I was having flashbacks to the movie as I put my foot down and threw my sedan around bends trying to stay ahead of the semi that seemed to be a split second away from driving right over the top of me. To my enormous it didn’t take long to find a space at the side of the road wide enough to pull into and let the truck roar by.

As I sat there waiting for my heartbeat to come back down to normal I cursed and swore at “bloody maniac truck drivers that think they own the bloody road – something should be done about them!”

Remembering to breath I gradually calmed down. As I pulled back out onto the road a thought occurred to me.

“There have been 491 quite unremarkable, well-behaved truckies on the road with me tonight. Number 492 is the dangerous lunatic I’ll remember and complain to people about. That’s not fair on all the others, is it?”

There are thousands of priests and elders of various religions across the globe. I’m sure many of them took their vows out of genuine devotion to their faith. I seriously doubt that one in five hundred of them world-wide is a child molester.

There are millions of Moslems on Earth, some in pretty much every country on the planet. I honestly don’t think that one in five hundred of them truly believe they have a responsibility to kill anyone who disagrees with them, or that such an act means a reward of however many virgins in the afterlife.

It’s the exceptions to the rule that we notice. The outstanding ones, or the ones that are made outstanding by the publicity they get.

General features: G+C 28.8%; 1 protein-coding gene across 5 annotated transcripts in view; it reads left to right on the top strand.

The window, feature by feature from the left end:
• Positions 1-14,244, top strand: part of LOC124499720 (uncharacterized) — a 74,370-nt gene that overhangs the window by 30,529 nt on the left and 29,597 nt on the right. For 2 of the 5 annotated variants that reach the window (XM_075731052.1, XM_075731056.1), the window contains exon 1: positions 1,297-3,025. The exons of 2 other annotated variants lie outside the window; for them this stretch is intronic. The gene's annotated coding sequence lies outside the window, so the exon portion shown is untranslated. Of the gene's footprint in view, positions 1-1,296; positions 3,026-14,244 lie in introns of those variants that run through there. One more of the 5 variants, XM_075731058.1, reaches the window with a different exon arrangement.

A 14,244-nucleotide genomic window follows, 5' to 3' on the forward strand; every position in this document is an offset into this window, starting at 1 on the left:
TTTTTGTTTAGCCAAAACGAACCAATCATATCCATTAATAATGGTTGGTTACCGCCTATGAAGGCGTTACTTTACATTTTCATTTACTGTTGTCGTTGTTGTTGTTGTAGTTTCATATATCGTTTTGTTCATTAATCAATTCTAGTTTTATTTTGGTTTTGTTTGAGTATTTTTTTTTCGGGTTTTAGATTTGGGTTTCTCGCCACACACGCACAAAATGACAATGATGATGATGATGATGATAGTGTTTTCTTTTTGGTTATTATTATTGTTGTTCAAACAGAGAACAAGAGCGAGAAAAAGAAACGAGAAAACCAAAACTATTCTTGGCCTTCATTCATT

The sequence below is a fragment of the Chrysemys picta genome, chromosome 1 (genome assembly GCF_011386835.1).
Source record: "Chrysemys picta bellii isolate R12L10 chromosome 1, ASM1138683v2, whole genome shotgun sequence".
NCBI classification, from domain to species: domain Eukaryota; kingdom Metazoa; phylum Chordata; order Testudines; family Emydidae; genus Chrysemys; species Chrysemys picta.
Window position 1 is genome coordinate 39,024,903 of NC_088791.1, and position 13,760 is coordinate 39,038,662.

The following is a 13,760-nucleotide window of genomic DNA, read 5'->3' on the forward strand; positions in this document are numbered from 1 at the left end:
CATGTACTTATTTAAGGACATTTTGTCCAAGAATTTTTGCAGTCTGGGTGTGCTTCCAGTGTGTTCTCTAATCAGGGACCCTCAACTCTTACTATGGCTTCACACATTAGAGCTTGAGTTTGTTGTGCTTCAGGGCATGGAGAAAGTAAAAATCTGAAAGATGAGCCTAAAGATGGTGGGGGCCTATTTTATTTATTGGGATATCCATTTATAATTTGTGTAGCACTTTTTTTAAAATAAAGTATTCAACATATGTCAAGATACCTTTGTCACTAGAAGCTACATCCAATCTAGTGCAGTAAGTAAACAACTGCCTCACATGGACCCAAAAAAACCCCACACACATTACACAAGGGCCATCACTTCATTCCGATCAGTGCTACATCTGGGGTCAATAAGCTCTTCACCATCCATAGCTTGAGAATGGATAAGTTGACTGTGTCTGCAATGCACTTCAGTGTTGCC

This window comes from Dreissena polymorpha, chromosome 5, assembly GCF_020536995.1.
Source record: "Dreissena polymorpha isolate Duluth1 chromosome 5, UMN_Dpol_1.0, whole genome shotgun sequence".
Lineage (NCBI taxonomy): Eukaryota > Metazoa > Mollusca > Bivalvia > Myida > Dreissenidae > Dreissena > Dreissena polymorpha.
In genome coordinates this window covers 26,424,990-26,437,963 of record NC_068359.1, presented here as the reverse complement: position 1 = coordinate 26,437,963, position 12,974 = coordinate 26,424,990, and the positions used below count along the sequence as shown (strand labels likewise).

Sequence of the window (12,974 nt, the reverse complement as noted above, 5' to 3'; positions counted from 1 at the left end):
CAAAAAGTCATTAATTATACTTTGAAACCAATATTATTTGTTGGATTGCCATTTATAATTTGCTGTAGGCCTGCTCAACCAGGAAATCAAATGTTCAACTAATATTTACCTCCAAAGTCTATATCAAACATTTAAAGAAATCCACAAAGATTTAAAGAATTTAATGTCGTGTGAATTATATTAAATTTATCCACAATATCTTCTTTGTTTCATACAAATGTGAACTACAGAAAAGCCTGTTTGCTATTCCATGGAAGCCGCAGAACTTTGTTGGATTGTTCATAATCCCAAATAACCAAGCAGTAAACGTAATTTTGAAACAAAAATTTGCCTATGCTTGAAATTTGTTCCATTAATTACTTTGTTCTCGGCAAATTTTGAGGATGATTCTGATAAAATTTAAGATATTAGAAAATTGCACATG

When you see footage of a shamed Father Whatsisname being led into a courtroom please think of all the humble and decent parish priests who’ve spent their lives earnestly serving their flock as best they could to little recognition and little earthly reward.

When your TV screen is full of images of men in black balaclavas waving guns and celebrating a successful suicide bombing, please think of the millions of followers of Allah who live in peace with their neighbours and who believe that their scripture preaches tolerance.

The 492nd truckie didn’t mean all the others on the road were dangerous. Whatever dreadful stories make the news, please remember the ones we don’t notice. The safe and the sane ones. The ones like you.

Sharing love at Christmas

Christmas looks like this somewhere, I'm sure!
Christmas looks like this somewhere, I’m sure!

Christmas is a time to share with those we love, and who love us.

They may be near and dear – that’s a fine thing.  To hold and be held.  To look someone in the eye, smile and say, “Thank you for caring.”

They may be far away.  A phone call or an email or a postcard away.  Maybe as far as the realisation of a shared thought about each other.  A smile and a nod and a wink of the mind’s eye.

They may live now only in our memory.  Passed on or simply passed out of our life.  Take some time to remember the good things shared and be glad of them.  Acknowledge but try not to dwell on the moments missed.

Take time to honour and thank the person most loyal and faithful to you.  The one who’s put up with your faults and failings, and shared your joys and triumphs every single day since last Christmas.  Look in the mirror, even if the view isn’t all you’d like it to be.  Look that person in the eye, smile, raise a glass even, and say, “Thanks – I appreciate your being here.”

It’d be nice to do this more than once per year.  The messy business of Life gets in the way too often.  But Christmas is a time to make that time – to share and acknowledge that love.

Merry Christmas, my friends.  Thank you for being here.

Renoir

A Traveller’s Tale

A friend of mine, Julia, just got back from a cruise along the coast of Alaska and Vancouver Island. It’s a great trip, I know – I did it a couple of years ago!

Comparing notes, I asked what her highlight had been. Her answer surprised me.

“It was about seven o’clock on the first actual morning of the cruise,” she said. “I was out doing a little run around the promenade, getting my miles up, you know?”